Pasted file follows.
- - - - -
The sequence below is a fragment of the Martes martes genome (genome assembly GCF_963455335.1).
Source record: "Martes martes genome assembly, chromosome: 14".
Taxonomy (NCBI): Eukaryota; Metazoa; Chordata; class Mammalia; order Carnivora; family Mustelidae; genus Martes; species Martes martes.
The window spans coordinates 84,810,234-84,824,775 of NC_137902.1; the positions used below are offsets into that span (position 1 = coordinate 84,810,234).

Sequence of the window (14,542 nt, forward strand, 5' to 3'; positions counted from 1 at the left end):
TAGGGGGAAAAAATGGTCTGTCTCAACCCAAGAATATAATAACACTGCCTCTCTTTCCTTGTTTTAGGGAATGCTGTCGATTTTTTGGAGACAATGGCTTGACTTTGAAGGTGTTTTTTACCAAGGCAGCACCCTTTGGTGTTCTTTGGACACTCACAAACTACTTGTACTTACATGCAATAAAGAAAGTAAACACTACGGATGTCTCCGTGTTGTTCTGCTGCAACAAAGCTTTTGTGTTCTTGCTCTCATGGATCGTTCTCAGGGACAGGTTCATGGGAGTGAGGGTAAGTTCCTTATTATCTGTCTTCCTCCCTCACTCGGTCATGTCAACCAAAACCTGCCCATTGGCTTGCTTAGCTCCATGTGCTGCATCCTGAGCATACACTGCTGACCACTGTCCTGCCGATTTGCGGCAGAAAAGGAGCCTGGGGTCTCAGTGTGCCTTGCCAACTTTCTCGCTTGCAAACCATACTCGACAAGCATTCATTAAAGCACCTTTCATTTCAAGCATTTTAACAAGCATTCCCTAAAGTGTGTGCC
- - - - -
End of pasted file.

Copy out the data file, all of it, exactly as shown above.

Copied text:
The sequence below is a fragment of the Martes martes genome (genome assembly GCF_963455335.1).
Source record: "Martes martes genome assembly, chromosome: 14".
Taxonomy (NCBI): Eukaryota; Metazoa; Chordata; class Mammalia; order Carnivora; family Mustelidae; genus Martes; species Martes martes.
The window spans coordinates 84,810,234-84,824,775 of NC_137902.1; the positions used below are offsets into that span (position 1 = coordinate 84,810,234).

Sequence of the window (14,542 nt, forward strand, 5' to 3'; positions counted from 1 at the left end):
TAGGGGGAAAAAATGGTCTGTCTCAACCCAAGAATATAATAACACTGCCTCTCTTTCCTTGTTTTAGGGAATGCTGTCGATTTTTTGGAGACAATGGCTTGACTTTGAAGGTGTTTTTTACCAAGGCAGCACCCTTTGGTGTTCTTTGGACACTCACAAACTACTTGTACTTACATGCAATAAAGAAAGTAAACACTACGGATGTCTCCGTGTTGTTCTGCTGCAACAAAGCTTTTGTGTTCTTGCTCTCATGGATCGTTCTCAGGGACAGGTTCATGGGAGTGAGGGTAAGTTCCTTATTATCTGTCTTCCTCCCTCACTCGGTCATGTCAACCAAAACCTGCCCATTGGCTTGCTTAGCTCCATGTGCTGCATCCTGAGCATACACTGCTGACCACTGTCCTGCCGATTTGCGGCAGAAAAGGAGCCTGGGGTCTCAGTGTGCCTTGCCAACTTTCTCGCTTGCAAACCATACTCGACAAGCATTCATTAAAGCACCTTTCATTTCAAGCATTTTAACAAGCATTCCCTAAAGTGTGTGCC